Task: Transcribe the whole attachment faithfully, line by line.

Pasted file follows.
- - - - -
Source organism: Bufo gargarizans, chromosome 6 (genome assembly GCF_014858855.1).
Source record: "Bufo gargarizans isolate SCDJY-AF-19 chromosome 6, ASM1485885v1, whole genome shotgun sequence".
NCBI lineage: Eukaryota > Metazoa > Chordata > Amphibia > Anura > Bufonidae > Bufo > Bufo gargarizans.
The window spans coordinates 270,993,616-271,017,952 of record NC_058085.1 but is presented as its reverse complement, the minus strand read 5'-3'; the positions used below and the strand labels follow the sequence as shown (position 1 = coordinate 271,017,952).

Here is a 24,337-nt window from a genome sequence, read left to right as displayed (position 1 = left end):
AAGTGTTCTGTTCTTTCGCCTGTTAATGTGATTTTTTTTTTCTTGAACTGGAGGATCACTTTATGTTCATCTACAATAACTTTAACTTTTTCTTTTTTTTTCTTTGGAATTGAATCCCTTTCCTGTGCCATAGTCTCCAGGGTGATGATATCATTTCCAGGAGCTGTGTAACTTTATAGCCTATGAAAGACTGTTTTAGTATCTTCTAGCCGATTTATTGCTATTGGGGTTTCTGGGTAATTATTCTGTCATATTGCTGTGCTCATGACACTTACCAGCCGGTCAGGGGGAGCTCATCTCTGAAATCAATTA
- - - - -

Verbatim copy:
Source organism: Bufo gargarizans, chromosome 6 (genome assembly GCF_014858855.1).
Source record: "Bufo gargarizans isolate SCDJY-AF-19 chromosome 6, ASM1485885v1, whole genome shotgun sequence".
NCBI lineage: Eukaryota > Metazoa > Chordata > Amphibia > Anura > Bufonidae > Bufo > Bufo gargarizans.
The window spans coordinates 270,993,616-271,017,952 of record NC_058085.1 but is presented as its reverse complement, the minus strand read 5'-3'; the positions used below and the strand labels follow the sequence as shown (position 1 = coordinate 271,017,952).

Here is a 24,337-nt window from a genome sequence, read left to right as displayed (position 1 = left end):
AAGTGTTCTGTTCTTTCGCCTGTTAATGTGATTTTTTTTTTCTTGAACTGGAGGATCACTTTATGTTCATCTACAATAACTTTAACTTTTTCTTTTTTTTTCTTTGGAATTGAATCCCTTTCCTGTGCCATAGTCTCCAGGGTGATGATATCATTTCCAGGAGCTGTGTAACTTTATAGCCTATGAAAGACTGTTTTAGTATCTTCTAGCCGATTTATTGCTATTGGGGTTTCTGGGTAATTATTCTGTCATATTGCTGTGCTCATGACACTTACCAGCCGGTCAGGGGGAGCTCATCTCTGAAATCAATTA